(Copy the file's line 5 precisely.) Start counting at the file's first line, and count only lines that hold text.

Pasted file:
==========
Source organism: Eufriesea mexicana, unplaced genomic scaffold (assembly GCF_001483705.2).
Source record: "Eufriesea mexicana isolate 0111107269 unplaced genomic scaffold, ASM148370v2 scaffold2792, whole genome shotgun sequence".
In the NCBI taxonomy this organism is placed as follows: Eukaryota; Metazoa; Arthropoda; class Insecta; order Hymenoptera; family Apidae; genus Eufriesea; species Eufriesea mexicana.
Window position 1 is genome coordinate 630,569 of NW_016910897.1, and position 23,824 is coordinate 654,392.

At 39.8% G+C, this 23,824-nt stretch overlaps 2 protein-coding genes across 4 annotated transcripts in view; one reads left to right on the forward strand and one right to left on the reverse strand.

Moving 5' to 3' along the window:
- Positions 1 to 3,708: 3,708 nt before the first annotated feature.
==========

At 39.8% G+C, this 23,824-nt stretch overlaps 2 protein-coding genes across 4 annotated transcripts in view; one reads left to right on the forward strand and one right to left on the reverse strand.